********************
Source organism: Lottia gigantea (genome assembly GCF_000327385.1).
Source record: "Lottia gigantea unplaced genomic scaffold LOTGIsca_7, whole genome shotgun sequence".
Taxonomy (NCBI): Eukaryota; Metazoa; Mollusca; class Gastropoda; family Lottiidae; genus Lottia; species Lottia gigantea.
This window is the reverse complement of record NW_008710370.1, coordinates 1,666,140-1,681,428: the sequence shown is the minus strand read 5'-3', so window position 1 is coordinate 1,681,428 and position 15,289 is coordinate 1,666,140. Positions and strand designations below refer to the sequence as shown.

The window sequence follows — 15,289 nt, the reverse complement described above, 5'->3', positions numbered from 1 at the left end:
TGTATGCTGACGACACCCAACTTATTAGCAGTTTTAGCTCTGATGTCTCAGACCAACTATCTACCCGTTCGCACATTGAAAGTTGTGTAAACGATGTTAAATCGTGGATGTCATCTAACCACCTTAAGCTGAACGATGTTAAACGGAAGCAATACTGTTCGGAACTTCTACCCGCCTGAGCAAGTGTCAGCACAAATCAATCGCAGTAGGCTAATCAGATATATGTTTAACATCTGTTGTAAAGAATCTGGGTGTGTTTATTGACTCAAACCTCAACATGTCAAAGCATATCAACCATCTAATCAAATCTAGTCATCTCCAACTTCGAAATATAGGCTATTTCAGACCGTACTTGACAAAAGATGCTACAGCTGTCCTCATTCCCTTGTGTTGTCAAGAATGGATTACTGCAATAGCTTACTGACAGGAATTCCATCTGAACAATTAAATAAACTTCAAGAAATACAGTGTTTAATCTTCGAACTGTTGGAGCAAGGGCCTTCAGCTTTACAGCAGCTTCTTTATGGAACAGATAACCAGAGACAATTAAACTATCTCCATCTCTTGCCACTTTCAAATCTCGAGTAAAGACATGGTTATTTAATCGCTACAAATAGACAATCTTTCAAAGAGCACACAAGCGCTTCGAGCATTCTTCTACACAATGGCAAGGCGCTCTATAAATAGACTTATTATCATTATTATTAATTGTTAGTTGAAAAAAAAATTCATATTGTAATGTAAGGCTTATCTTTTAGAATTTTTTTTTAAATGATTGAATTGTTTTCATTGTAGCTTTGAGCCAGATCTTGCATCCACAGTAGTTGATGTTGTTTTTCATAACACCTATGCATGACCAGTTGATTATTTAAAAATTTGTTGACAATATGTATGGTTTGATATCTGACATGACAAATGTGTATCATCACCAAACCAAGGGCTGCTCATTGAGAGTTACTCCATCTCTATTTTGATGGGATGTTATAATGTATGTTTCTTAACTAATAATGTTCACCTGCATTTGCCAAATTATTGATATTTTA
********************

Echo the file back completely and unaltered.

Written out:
Source organism: Lottia gigantea (genome assembly GCF_000327385.1).
Source record: "Lottia gigantea unplaced genomic scaffold LOTGIsca_7, whole genome shotgun sequence".
Taxonomy (NCBI): Eukaryota; Metazoa; Mollusca; class Gastropoda; family Lottiidae; genus Lottia; species Lottia gigantea.
This window is the reverse complement of record NW_008710370.1, coordinates 1,666,140-1,681,428: the sequence shown is the minus strand read 5'-3', so window position 1 is coordinate 1,681,428 and position 15,289 is coordinate 1,666,140. Positions and strand designations below refer to the sequence as shown.

The window sequence follows — 15,289 nt, the reverse complement described above, 5'->3', positions numbered from 1 at the left end:
TGTATGCTGACGACACCCAACTTATTAGCAGTTTTAGCTCTGATGTCTCAGACCAACTATCTACCCGTTCGCACATTGAAAGTTGTGTAAACGATGTTAAATCGTGGATGTCATCTAACCACCTTAAGCTGAACGATGTTAAACGGAAGCAATACTGTTCGGAACTTCTACCCGCCTGAGCAAGTGTCAGCACAAATCAATCGCAGTAGGCTAATCAGATATATGTTTAACATCTGTTGTAAAGAATCTGGGTGTGTTTATTGACTCAAACCTCAACATGTCAAAGCATATCAACCATCTAATCAAATCTAGTCATCTCCAACTTCGAAATATAGGCTATTTCAGACCGTACTTGACAAAAGATGCTACAGCTGTCCTCATTCCCTTGTGTTGTCAAGAATGGATTACTGCAATAGCTTACTGACAGGAATTCCATCTGAACAATTAAATAAACTTCAAGAAATACAGTGTTTAATCTTCGAACTGTTGGAGCAAGGGCCTTCAGCTTTACAGCAGCTTCTTTATGGAACAGATAACCAGAGACAATTAAACTATCTCCATCTCTTGCCACTTTCAAATCTCGAGTAAAGACATGGTTATTTAATCGCTACAAATAGACAATCTTTCAAAGAGCACACAAGCGCTTCGAGCATTCTTCTACACAATGGCAAGGCGCTCTATAAATAGACTTATTATCATTATTATTAATTGTTAGTTGAAAAAAAAATTCATATTGTAATGTAAGGCTTATCTTTTAGAATTTTTTTTTAAATGATTGAATTGTTTTCATTGTAGCTTTGAGCCAGATCTTGCATCCACAGTAGTTGATGTTGTTTTTCATAACACCTATGCATGACCAGTTGATTATTTAAAAATTTGTTGACAATATGTATGGTTTGATATCTGACATGACAAATGTGTATCATCACCAAACCAAGGGCTGCTCATTGAGAGTTACTCCATCTCTATTTTGATGGGATGTTATAATGTATGTTTCTTAACTAATAATGTTCACCTGCATTTGCCAAATTATTGATATTTTA